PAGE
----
Stir-fried Hairy Gourd with Mung Bean Vermicelli
A Cantonese-style recipe for hairy gourd stir-fried with garlic and dried shrimps. Braised in delicious stock with mung bean vermicelli until soft and tender.
May has been an awfully, awfully quiet month for me on the blog front since hubs and I have been travelling frequently.
And just as we start to settle down into a pattern that remotely resembles a routine, we find ourselves packing for yet another road trip.
So here I am, hoping to leave you with an easy Chinese recipe for stir-fried hairy gourd (mao gua) with mung bean vermicelli (tang hoon or glass noodles).
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This is a popular vegetable dish that is commonly served at economy rice (popularly referred to as chap chye png or mixed rice) food stalls in Singapore.
Economy rice is not a specific dish in and of itself, but rather a type of food or food stall, where you’ll find anywhere between 10 to 15 troughs of cooked food.
Typically, you’ll find rice, noodles, cooked meats, seafood, vegetables, eggs and tofu, representative of local or popular cuisines. Talk about variety!!
It’s easy and quick hawker food fare, and one that offers Singaporeans and visitors alike, quick, convenient, affordable, and delicious food options.
You select any combination of servings of cooked food, which usually comes served with cooked rice.
Hairy gourd is a very refreshing vegetable to consume, especially on warm days in our hot and humid weather.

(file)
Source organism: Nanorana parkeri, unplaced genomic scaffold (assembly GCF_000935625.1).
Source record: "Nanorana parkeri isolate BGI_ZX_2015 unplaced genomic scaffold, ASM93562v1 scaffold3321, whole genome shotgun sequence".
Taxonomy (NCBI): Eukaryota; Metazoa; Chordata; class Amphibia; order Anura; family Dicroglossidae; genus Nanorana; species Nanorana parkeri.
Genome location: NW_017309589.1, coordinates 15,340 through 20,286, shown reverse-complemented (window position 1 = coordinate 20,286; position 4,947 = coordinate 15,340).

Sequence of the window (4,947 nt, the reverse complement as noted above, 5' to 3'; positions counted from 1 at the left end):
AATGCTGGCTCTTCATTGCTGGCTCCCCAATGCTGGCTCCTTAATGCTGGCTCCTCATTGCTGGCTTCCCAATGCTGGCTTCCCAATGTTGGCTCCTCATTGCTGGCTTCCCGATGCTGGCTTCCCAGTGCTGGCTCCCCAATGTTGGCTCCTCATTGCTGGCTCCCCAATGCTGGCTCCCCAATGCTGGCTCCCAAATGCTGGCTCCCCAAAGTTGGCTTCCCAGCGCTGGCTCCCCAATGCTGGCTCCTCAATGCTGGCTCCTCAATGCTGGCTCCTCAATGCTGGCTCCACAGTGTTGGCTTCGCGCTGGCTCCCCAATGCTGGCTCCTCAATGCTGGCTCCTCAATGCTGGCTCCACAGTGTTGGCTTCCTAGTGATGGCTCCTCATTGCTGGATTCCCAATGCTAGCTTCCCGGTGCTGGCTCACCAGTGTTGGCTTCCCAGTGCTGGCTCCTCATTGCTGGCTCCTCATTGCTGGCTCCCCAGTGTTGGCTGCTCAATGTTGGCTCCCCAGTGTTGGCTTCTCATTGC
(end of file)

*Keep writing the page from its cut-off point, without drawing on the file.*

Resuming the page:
It is considered to have cooling properties, thus harmonising the body system and helping to eliminate heartburn.
It also contains rich amounts of Vitamins B and C. Hairy gourd is also very popular in Chinese cuisine when prepared as a soup. You can check out this popular soup recipe for hairy gourd with dried scallops.
Hairy gourd (mao gua) would have to be my all-time favourite at these chap chye png stalls, and I particularly enjoy this Cantonese-style preparation.
The hairy gourd is first stir-fried with garlic and fragrant dried shrimps, and subsequently braised in stock with bean thread vermicelli, until soft and tender to your liking.
The mung bean vermicelli here becomes very tasty, as it absorbs the stock and vegetable juices that have been infused with the flavours of garlic, fried dried shrimp, and seasonings.
This is a meal in and of itself, if you like, as mung bean vermicelli or glass noodles, is considered a main food grain that can replace rice or other noodles.
- 500 g hairy gourd
- 20 g dried shrimp
- 30 g mung bean vermicelli, glass noodles
- 1 tbsp minced garlic
- 150 ml hot water
- ¼ tsp chicken stock seasoning powder
- 3 tbsp cooking oil
- ¾ tsp salt
- ¾ tsp sugar
- ½ tsp sesame oil
- In a small bowl, soak dried shrimps in warm water and set aside for 10 minutes. In a separate bowl, soak mung bean vermicelli (tang hoon) in warm water until softened, about 10 minutes. Drain softened shrimps and mung bean vermicelli.
- Meanwhile, peel hairy gourd, rinse and cut into thick, match-stick strips. Dissolve chicken seasoning powder in hot water to make instant stock.
- Heat up wok over medium fire. When wok is hot, add oil. Fry minced garlic until fragrant. Toss in dried shrimps, and stir fry until fragrant, and a little crisp. Put in the hairy gourd strips, and stir fry until softened.
- Add chicken stock and seasonings. Braise the hairy gourd until the gourd becomes soft (to your liking), then add the mung bean vermicelli (tang hoon) to cook for another 2 minutes or so, or until tang hoon has absorbed almost all the stock and juices. Dish out onto a serving dish and serve immediately.